Certainly, there is more than one formula for a one state in Israel. As an example, Israeli Prime Minister Benjamin Netanyahu does not talk about a one democratic state for Palestinians and Israelis living together, but about a ‘purely’ Jewish state! The most recent proposal came from Naftali Bennett, leader of the rightist Jewish Home party proposing to grant self-rule to 40% of the West Bank land and annexing the remaining 60% to the Zionist state, while pushing Gaza Strip to establish “an independent Palestinian state”. A more strange proposal came from Israeli Knesset member Miki Zohar who in a recent interview said he envisaged a state coming up after a possible annexation of the West Bank by Israel, saying “the two-state solution is over, and there is only that of a one state where the Arabs will not get full equality status, i.e. they will not be able to vote in the Knesset. They will have all their rights as citizens without the right of vote in general elections”. Indeed, the Israeli rightist wing stands strongly behind the one state slogan as a culmination of that of the “entire land of Israel” where Jews and Arabs live under ‘Jewish sovereignty’. The most prominent advocates of such a concept are the Israeli president Reuven Rivlin, former defence minister Moshe Arens and the former chairman of the settlements council Uri Elitzur. They envisage annexing the whole West Bank, imposing Israeli law on its land, denying Palestinians national rights in the ‘land of Israel’, but recognizing them civil rights only, such as granting them the nationality.
On such proposals, Yair Sheleg, a researcher in the Israel Democracy Institute reveals his thoughts. He says “it is difficult to believe that the Palestinians in the West Bank will be one of the world groups whose members do not carry an identity or belong to a state. It isn’t any less difficult to think that the international society will allow Israel to do that. At the end, imposing the Israeli sovereignty on the West Bank will lead to international pressure to demand the right to vote to every human in the elections. Israel will then be forced to grant the Palestinians the identity with all the risks involved to its Jewish characteristic”. Again, Israeli journalist Rogel Alpher wrote in Haaretz that “Israel has no solutions for a bi-national state; it is a threat to its existence”. Under the title “The Debate is Over, Annexation It Is”, he said “the Jews in Israel will not grant millions of Palestinians who will be annexed full citizenship and the right to vote. Annexation means deepening the already existing apartheid. Annexation is a historical mistake and a step that reflects lack of political safety and most of all self-destruction. At the end the Palestinians will have full civil rights and on the way a bloody civil war will break out and Israel will end as a democratic Jewish state”. Sounding uncertainty, Ami Ayalon, the former head of the Israeli secret service Shin Bet (The Israel Security Agency), said “continuation of the current situation is the worst thing. Anyone who has a mind to think knows that the current situation will lead to a one state to all its citizens. In such a de facto state, we can choose between the Syria or the South Africa patterns!” He warned: “Do you really want the Syria option? I am not sure as to whether 500 or 600 thousand people will be killed, but this will be one of third world countries, in addition to the annexation of millions of Palestinians in the West Banks with no solution yet to the problem of 2 million others in Gaza Strip. We will weaken in terms of economic standards as well as in education and production levels.” He concluded in pessimism: “Therefore, it is either a South Africa style-apartheid or Syria”.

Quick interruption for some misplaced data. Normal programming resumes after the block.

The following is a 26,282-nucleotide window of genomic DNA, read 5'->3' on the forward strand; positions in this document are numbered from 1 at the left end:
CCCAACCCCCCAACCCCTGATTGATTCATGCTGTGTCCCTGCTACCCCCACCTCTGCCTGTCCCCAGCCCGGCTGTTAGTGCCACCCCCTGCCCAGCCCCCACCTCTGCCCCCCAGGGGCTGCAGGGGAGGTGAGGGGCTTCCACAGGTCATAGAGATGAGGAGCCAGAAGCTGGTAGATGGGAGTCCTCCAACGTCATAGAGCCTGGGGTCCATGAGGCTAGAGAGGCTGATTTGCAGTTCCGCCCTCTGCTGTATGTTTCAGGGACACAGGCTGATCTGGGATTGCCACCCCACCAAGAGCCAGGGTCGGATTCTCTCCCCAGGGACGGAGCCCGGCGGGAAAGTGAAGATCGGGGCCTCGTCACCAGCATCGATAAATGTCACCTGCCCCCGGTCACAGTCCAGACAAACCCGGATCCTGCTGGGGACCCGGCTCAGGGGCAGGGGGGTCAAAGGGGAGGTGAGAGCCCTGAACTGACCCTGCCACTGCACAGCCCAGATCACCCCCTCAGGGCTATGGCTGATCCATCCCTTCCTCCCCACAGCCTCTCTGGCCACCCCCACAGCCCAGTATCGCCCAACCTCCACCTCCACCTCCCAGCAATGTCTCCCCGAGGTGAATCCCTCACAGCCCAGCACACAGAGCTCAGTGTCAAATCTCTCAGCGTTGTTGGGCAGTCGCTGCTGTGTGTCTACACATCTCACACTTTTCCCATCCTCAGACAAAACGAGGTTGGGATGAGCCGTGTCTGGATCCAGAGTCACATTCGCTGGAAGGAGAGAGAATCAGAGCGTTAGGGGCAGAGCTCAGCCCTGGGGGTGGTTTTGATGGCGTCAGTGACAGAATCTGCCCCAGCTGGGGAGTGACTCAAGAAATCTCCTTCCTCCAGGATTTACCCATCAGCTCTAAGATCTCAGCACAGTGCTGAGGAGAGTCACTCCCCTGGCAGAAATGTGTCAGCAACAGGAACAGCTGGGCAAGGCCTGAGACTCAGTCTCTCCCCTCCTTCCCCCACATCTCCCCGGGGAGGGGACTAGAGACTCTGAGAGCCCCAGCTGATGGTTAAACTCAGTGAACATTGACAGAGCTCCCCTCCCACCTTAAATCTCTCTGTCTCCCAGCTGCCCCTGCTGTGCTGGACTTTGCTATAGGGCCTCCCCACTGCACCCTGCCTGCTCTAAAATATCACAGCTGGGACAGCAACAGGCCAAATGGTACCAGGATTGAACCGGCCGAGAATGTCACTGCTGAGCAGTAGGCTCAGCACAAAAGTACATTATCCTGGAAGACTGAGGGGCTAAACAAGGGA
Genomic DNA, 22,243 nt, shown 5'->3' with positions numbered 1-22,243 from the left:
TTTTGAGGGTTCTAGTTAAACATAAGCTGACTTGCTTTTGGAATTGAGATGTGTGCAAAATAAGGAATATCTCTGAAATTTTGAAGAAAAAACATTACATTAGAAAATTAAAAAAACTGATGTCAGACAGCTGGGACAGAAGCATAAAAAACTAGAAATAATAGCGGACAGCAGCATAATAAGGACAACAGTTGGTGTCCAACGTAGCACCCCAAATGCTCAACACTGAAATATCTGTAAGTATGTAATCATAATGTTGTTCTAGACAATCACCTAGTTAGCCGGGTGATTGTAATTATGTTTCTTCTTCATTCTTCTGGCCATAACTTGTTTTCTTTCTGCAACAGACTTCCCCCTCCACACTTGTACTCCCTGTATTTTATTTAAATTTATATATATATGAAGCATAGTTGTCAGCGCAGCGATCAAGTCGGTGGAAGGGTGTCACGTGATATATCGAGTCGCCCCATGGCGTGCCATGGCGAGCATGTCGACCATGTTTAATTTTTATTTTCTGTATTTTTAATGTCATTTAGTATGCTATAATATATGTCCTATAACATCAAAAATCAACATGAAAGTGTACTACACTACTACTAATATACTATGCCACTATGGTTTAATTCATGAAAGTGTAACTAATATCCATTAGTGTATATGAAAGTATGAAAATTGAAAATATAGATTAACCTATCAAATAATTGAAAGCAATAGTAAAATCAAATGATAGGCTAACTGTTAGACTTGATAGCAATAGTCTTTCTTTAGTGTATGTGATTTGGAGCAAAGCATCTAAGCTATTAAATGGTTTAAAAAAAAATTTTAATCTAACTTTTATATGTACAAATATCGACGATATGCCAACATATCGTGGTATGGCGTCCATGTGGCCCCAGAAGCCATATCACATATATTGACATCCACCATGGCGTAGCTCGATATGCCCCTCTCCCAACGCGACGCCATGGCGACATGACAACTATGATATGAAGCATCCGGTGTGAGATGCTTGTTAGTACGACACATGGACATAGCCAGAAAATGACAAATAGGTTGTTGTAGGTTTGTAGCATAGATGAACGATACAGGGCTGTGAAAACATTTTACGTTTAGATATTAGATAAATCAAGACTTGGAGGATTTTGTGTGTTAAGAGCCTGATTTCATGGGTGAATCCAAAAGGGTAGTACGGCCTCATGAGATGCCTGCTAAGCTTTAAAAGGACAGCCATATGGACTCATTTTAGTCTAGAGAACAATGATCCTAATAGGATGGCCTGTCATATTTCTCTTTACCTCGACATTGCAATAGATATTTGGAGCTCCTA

Is the one state/bi-national solution a logical one or rather impossible in light of the daily practices and ideas offered by the Israeli rightist wing? Will the current situation persist where old/new Israeli proposals are floated in the interest of Jews only not the Palestinians? Israeli journalist Eitan Haber predicts that President Trump who “apparently has no idea about the real situation in the Middle East, will learn that there is nothing such as (one state or two states, whatever you choose). He will soon discover the need for a settlement to be imposed in the Middle East because the minimum level demanded by Israel does not even touch the Palestinians demands”.